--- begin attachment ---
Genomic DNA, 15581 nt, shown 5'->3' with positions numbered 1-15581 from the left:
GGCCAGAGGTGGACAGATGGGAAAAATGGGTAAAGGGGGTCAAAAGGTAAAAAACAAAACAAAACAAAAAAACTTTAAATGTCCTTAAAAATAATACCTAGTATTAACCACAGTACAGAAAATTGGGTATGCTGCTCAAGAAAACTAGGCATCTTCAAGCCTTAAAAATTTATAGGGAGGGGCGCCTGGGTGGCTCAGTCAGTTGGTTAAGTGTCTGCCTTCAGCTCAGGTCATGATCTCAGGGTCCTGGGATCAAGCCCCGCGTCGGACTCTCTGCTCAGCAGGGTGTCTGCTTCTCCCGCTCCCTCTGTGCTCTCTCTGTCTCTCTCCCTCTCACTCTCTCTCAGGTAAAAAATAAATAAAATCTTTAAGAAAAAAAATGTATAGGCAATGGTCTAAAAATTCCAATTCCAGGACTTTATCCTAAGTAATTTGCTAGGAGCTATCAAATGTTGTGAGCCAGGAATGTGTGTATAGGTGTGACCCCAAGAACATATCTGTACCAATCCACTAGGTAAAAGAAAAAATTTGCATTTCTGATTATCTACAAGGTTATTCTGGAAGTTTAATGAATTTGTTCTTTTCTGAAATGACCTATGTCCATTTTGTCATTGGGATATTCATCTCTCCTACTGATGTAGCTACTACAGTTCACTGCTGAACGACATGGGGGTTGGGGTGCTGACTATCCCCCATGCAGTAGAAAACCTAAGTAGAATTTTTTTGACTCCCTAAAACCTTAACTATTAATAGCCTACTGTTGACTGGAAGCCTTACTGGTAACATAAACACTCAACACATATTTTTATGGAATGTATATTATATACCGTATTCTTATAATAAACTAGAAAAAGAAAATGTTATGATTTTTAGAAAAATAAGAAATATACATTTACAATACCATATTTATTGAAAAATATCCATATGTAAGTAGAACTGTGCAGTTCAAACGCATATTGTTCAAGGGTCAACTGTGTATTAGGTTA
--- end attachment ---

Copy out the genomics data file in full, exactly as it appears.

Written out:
Genomic DNA, 15581 nt, shown 5'->3' with positions numbered 1-15581 from the left:
GGCCAGAGGTGGACAGATGGGAAAAATGGGTAAAGGGGGTCAAAAGGTAAAAAACAAAACAAAACAAAAAAACTTTAAATGTCCTTAAAAATAATACCTAGTATTAACCACAGTACAGAAAATTGGGTATGCTGCTCAAGAAAACTAGGCATCTTCAAGCCTTAAAAATTTATAGGGAGGGGCGCCTGGGTGGCTCAGTCAGTTGGTTAAGTGTCTGCCTTCAGCTCAGGTCATGATCTCAGGGTCCTGGGATCAAGCCCCGCGTCGGACTCTCTGCTCAGCAGGGTGTCTGCTTCTCCCGCTCCCTCTGTGCTCTCTCTGTCTCTCTCCCTCTCACTCTCTCTCAGGTAAAAAATAAATAAAATCTTTAAGAAAAAAAATGTATAGGCAATGGTCTAAAAATTCCAATTCCAGGACTTTATCCTAAGTAATTTGCTAGGAGCTATCAAATGTTGTGAGCCAGGAATGTGTGTATAGGTGTGACCCCAAGAACATATCTGTACCAATCCACTAGGTAAAAGAAAAAATTTGCATTTCTGATTATCTACAAGGTTATTCTGGAAGTTTAATGAATTTGTTCTTTTCTGAAATGACCTATGTCCATTTTGTCATTGGGATATTCATCTCTCCTACTGATGTAGCTACTACAGTTCACTGCTGAACGACATGGGGGTTGGGGTGCTGACTATCCCCCATGCAGTAGAAAACCTAAGTAGAATTTTTTTGACTCCCTAAAACCTTAACTATTAATAGCCTACTGTTGACTGGAAGCCTTACTGGTAACATAAACACTCAACACATATTTTTATGGAATGTATATTATATACCGTATTCTTATAATAAACTAGAAAAAGAAAATGTTATGATTTTTAGAAAAATAAGAAATATACATTTACAATACCATATTTATTGAAAAATATCCATATGTAAGTAGAACTGTGCAGTTCAAACGCATATTGTTCAAGGGTCAACTGTGTATTAGGTTA